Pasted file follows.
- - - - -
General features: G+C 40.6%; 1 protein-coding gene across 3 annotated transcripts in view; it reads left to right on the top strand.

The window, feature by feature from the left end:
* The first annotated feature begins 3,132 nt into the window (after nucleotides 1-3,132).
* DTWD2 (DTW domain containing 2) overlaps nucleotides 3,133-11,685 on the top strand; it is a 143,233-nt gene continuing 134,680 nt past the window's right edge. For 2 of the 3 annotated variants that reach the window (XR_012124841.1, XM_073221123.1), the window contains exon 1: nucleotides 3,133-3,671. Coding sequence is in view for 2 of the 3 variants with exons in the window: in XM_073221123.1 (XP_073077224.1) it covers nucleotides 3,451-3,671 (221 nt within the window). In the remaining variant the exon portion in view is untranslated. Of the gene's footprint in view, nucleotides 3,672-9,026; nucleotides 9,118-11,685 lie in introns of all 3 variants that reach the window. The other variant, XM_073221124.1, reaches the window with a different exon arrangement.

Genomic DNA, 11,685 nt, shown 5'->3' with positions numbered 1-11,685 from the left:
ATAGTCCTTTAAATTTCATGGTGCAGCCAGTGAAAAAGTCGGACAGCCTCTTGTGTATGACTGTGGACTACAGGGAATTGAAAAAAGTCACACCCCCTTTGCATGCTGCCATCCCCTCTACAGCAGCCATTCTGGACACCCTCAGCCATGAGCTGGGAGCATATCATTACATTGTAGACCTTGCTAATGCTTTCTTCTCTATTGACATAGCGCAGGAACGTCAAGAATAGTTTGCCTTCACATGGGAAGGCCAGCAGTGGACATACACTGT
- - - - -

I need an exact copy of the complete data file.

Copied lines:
General features: G+C 40.6%; 1 protein-coding gene across 3 annotated transcripts in view; it reads left to right on the top strand.

The window, feature by feature from the left end:
* The first annotated feature begins 3,132 nt into the window (after nucleotides 1-3,132).
* DTWD2 (DTW domain containing 2) overlaps nucleotides 3,133-11,685 on the top strand; it is a 143,233-nt gene continuing 134,680 nt past the window's right edge. For 2 of the 3 annotated variants that reach the window (XR_012124841.1, XM_073221123.1), the window contains exon 1: nucleotides 3,133-3,671. Coding sequence is in view for 2 of the 3 variants with exons in the window: in XM_073221123.1 (XP_073077224.1) it covers nucleotides 3,451-3,671 (221 nt within the window). In the remaining variant the exon portion in view is untranslated. Of the gene's footprint in view, nucleotides 3,672-9,026; nucleotides 9,118-11,685 lie in introns of all 3 variants that reach the window. The other variant, XM_073221124.1, reaches the window with a different exon arrangement.

Genomic DNA, 11,685 nt, shown 5'->3' with positions numbered 1-11,685 from the left:
ATAGTCCTTTAAATTTCATGGTGCAGCCAGTGAAAAAGTCGGACAGCCTCTTGTGTATGACTGTGGACTACAGGGAATTGAAAAAAGTCACACCCCCTTTGCATGCTGCCATCCCCTCTACAGCAGCCATTCTGGACACCCTCAGCCATGAGCTGGGAGCATATCATTACATTGTAGACCTTGCTAATGCTTTCTTCTCTATTGACATAGCGCAGGAACGTCAAGAATAGTTTGCCTTCACATGGGAAGGCCAGCAGTGGACATACACTGT